It was the world No 1's worst performance in Melbourne since she went out in the third round as a 14-year-old in 1984 and ended her run of 45 successive victories at the four major championships. Coetzer had also been responsible for terminating Graf's 32-match unbeaten tournament run in 1995.
The defeat leaves Graf unexpectedly available to attend the trial of her father, Peter, who is charged with evading taxes on her earnings. The prosecution has asked for a jail sentence of six years and nine months and the verdict is expected on Friday, a few hours before the women's final.
Graf did not speak to reporters after the match, but a statement said she had been treated for heat exhaustion and had also been suffering from an infected toe.
The top seed was the weightiest name to fall, but her compatriot, the fifth-seed Anke Huber, the third seed, Conchita Martinez, and the seventh seed, Lindsay Davenport, were also bundled out of the tournament on a day when the 40C temperature was described by Martinez as probably the most debilitating she had faced in her nine-year career. "We're all human," the Spaniard said. "It was really nasty out there. It could be dangerous, I don't know. That question is for a doctor."
The exodus of leading players left Martina Hingis as the only major seed left standing and the hot favourite to become the youngest Grand Slam champion in the history of professional tennis at the age of 16.
There are no top seeds left in the top half of the women's draw and Hingis already faced an easier time in the bottom half, where her greatest threat will come from either the eighth seed, Irina Spirlea of Romania, or the 15th seed, Chanda Rubin.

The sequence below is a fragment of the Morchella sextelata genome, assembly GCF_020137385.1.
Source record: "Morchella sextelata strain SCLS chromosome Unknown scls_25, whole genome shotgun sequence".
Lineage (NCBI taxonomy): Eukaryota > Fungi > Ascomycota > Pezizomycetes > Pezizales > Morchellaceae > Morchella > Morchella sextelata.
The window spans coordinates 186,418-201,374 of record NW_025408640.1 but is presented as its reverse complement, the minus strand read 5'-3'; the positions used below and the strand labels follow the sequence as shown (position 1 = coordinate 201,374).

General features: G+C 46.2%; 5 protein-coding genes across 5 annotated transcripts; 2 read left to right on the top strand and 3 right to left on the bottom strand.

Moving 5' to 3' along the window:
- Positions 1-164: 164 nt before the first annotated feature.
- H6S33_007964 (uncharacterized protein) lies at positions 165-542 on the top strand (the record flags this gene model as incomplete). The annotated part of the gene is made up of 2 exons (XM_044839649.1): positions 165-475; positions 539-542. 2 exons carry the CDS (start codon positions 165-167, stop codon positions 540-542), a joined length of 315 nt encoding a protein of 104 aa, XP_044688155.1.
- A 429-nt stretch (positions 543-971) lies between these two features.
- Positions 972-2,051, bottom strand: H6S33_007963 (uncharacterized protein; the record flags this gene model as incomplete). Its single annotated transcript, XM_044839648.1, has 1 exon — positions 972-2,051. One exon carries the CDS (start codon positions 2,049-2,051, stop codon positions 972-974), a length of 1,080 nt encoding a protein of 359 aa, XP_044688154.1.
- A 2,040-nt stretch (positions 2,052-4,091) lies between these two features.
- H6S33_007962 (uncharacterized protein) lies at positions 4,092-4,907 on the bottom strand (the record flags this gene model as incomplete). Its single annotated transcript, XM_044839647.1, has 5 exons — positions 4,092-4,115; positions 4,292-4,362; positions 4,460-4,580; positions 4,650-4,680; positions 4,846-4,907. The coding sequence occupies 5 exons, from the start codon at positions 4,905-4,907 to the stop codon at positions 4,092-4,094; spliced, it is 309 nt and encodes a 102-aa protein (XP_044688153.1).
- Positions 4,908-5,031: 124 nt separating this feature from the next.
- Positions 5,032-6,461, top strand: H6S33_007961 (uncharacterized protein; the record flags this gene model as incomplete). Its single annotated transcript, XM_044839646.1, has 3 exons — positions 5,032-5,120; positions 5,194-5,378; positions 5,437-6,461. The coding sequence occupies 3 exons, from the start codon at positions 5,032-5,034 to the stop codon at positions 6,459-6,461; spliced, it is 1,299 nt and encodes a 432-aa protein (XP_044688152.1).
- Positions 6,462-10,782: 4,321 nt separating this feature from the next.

Graf, who had made hesitant starts throughout the first week of the tournament, was broken by Coetzer on her first two service games and lost the first set to the 12th-seeded South African 6-2. Graf built up a 4-0 lead in the second set before heat and injury took their toll.
The German paid tribute to Coetzer: "She played really well today. I tried everything I could, I tried as hard as I could. I just didn't have the energy with the heat. But give her credit, she handled the conditions really well."
Martinez appeared to be heading for an easy win against the 16th seed, Sabine Appelmans of Belgium, after winning the first set 6-2 and serving for the match at 5-4 in the second. Then she too collapsed, going down 2-6, 7-5, 6-1, in the most remarkable turnaround in the tournament.
Huber, who lost in the final last year to Monica Seles and who was beaten by Mary Pierce in the fourth round in 1995, was completely outclassed by Pierce again, losing 6-2 6-3.
Pierce has dropped only 11 games in her past three matches and the aggressive, athletic game which helped her to win this title two years ago seems to have returned.
Her form since that Melbourne triumph has, at best, been erratic and her best Grand Slam result was reaching the quarter-finals at Wimbledon last year. A troublesome shoulder injury also affected her training.
She has worked on her body, rested thoroughly and has had daily treatment on her shoulder. During one period she did not touch a tennis racket for three months.
"I feel fitter and I feel healthy and happy and I'm enjoying what I'm doing," Pierce, now 22, said. "And I feel every day I'm improving with every match."
Davenport was beaten by her unseeded compatriot Kimberly Po, 7-6, 6-4, in a tight match marked by a 15-13 first-set tie-break.
Graf's defeat ended the longest winning run in professional Grand Slam history, her extraordinary record of 45 victories in tennis's four major events dated back to a defeat in the US Open final in 1994 when she lost to Arantxa Sanchez Vicario.
The German had long eclipsed Margaret Smith Court's record of 35 consecutive Grand Slam victories.Reuse content